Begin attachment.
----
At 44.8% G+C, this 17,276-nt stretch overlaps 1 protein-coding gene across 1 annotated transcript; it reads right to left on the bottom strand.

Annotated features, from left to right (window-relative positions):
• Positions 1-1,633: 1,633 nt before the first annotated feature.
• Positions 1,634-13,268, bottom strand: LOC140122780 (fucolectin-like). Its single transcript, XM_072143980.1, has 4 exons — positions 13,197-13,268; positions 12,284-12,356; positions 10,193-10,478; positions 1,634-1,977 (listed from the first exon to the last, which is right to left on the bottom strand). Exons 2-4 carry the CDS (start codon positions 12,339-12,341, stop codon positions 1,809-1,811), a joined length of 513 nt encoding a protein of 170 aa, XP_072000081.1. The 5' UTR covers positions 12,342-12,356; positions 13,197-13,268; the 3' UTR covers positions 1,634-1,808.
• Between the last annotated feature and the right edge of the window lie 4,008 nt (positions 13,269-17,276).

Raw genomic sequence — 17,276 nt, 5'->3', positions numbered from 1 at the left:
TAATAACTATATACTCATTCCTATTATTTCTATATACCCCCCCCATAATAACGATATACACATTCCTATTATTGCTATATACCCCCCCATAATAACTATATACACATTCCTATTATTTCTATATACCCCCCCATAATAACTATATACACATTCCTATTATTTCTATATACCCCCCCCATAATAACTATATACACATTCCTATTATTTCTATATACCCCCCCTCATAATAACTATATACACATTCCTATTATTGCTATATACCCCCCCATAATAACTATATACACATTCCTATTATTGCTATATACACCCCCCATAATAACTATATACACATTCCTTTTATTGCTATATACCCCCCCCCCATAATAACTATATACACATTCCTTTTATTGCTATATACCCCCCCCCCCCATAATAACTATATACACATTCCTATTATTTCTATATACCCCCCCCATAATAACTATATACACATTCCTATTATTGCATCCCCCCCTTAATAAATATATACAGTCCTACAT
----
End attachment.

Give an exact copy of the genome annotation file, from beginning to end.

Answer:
At 44.8% G+C, this 17,276-nt stretch overlaps 1 protein-coding gene across 1 annotated transcript; it reads right to left on the bottom strand.

Annotated features, from left to right (window-relative positions):
• Positions 1-1,633: 1,633 nt before the first annotated feature.
• Positions 1,634-13,268, bottom strand: LOC140122780 (fucolectin-like). Its single transcript, XM_072143980.1, has 4 exons — positions 13,197-13,268; positions 12,284-12,356; positions 10,193-10,478; positions 1,634-1,977 (listed from the first exon to the last, which is right to left on the bottom strand). Exons 2-4 carry the CDS (start codon positions 12,339-12,341, stop codon positions 1,809-1,811), a joined length of 513 nt encoding a protein of 170 aa, XP_072000081.1. The 5' UTR covers positions 12,342-12,356; positions 13,197-13,268; the 3' UTR covers positions 1,634-1,808.
• Between the last annotated feature and the right edge of the window lie 4,008 nt (positions 13,269-17,276).

Raw genomic sequence — 17,276 nt, 5'->3', positions numbered from 1 at the left:
TAATAACTATATACTCATTCCTATTATTTCTATATACCCCCCCCATAATAACGATATACACATTCCTATTATTGCTATATACCCCCCCATAATAACTATATACACATTCCTATTATTTCTATATACCCCCCCATAATAACTATATACACATTCCTATTATTTCTATATACCCCCCCCATAATAACTATATACACATTCCTATTATTTCTATATACCCCCCCTCATAATAACTATATACACATTCCTATTATTGCTATATACCCCCCCATAATAACTATATACACATTCCTATTATTGCTATATACACCCCCCATAATAACTATATACACATTCCTTTTATTGCTATATACCCCCCCCCCATAATAACTATATACACATTCCTTTTATTGCTATATACCCCCCCCCCCCATAATAACTATATACACATTCCTATTATTTCTATATACCCCCCCCATAATAACTATATACACATTCCTATTATTGCATCCCCCCCTTAATAAATATATACAGTCCTACAT